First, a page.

Banks to hemorrhage $250 billion because of the cratering office real estate market, says investor who cashed in on the 2008 housing crash

Kyle Bass said the US banking industry will lose hundreds of billions of dollars from exposure to the office market amid shifting workplace trends and elevated interest rates.

“Banks in the US will lose $200, $250 billion in office over time here,” Bass, founder of Hayman Capital Management, said in an interview with Bloomberg TV Monday. “And there’s about $2 trillion of equity in the banks so it’s like a 10% hit to US banking equity.”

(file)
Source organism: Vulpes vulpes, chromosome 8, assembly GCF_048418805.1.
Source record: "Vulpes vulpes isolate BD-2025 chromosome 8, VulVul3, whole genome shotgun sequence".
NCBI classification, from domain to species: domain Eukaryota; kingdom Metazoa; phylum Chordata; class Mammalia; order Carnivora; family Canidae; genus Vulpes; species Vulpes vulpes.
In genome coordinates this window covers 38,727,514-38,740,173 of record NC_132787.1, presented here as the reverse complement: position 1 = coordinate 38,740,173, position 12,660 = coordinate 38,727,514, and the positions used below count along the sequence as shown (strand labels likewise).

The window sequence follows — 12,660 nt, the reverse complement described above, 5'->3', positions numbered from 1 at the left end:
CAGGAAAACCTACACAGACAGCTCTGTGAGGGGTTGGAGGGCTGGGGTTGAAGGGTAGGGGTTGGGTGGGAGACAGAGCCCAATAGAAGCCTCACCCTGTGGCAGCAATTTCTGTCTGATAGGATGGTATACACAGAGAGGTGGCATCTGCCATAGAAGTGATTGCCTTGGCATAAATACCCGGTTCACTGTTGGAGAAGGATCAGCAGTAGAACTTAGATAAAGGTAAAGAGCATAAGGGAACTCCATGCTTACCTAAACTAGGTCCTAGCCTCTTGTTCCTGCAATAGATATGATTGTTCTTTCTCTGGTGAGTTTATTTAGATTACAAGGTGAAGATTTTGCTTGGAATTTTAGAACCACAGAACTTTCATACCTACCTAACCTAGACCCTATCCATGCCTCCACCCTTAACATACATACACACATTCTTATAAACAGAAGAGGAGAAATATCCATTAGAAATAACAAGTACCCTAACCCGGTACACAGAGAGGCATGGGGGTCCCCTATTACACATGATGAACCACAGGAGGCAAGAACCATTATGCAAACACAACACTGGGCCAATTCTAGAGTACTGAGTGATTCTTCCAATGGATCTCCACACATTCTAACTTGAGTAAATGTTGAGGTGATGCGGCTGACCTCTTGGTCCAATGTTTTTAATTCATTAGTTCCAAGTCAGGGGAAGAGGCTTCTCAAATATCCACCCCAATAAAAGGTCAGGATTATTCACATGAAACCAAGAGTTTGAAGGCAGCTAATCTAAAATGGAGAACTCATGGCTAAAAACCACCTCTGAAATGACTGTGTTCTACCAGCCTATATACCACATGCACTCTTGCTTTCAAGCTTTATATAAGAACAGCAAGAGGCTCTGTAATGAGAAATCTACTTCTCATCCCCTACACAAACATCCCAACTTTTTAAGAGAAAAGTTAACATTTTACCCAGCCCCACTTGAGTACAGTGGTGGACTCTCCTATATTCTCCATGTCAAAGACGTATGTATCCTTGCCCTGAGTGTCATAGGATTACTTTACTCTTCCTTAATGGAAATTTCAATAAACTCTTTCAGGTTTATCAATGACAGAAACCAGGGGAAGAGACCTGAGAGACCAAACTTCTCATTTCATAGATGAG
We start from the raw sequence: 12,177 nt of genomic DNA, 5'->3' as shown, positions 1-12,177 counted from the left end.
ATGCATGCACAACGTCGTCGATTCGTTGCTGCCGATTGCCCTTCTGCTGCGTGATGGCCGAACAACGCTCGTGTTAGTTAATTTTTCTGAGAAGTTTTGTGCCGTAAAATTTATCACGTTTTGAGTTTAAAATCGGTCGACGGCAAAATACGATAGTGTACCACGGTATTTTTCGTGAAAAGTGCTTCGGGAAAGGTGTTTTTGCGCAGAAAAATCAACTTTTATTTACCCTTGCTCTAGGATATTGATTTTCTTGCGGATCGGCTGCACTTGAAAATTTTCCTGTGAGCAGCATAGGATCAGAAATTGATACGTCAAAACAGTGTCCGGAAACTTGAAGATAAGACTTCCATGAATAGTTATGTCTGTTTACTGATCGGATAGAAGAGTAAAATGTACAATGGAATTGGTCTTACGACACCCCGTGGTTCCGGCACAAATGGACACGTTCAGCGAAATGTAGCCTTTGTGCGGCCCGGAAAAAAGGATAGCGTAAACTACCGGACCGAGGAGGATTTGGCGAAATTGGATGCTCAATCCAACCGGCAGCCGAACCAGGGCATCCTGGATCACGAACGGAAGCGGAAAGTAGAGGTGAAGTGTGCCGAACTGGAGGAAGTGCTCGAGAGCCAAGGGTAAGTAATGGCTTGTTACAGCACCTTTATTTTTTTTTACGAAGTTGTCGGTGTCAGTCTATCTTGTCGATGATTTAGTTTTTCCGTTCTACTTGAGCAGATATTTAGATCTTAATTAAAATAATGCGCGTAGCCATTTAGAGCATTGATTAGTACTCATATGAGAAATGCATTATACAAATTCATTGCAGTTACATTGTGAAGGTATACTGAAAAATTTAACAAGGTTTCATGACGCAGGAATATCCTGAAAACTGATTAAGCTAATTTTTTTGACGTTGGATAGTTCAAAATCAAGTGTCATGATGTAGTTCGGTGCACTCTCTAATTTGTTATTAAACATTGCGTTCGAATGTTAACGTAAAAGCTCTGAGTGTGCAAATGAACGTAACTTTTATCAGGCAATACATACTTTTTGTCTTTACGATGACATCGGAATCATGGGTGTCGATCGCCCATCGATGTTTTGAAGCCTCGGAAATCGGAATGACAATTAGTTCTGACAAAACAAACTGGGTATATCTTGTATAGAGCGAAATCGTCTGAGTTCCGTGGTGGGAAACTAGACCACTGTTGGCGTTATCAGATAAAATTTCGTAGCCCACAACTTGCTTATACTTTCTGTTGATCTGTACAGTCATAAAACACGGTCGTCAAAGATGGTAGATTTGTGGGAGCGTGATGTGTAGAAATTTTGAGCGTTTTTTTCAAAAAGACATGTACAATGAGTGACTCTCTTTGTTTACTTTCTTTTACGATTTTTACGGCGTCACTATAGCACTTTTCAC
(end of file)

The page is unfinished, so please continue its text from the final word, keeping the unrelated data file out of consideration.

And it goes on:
Office space is the main sector that will report losses in the commercial real estate market, while industrial and multi-family will remain strong, said Bass, who’s known for his successful bet against subprime mortgages before the 2008 financial crisis.

Bass has predicted that older and lower-quality office buildings in the US will need to be razed to reset the market. He’s not alone in that view. Canadian investor Vincent Chia is buying up proprieties only to tear them down and profit from the land.

Elevated interest rates and tight lending conditions are making it even more difficult for property developers. While Bass doesn’t expect the Federal Reserve to raise interest rates much higher, he expects wages to remain strong.

“We are going to have a sticky situation with wages and we are going to see the economy coming down in the next six to eight months,” he said.

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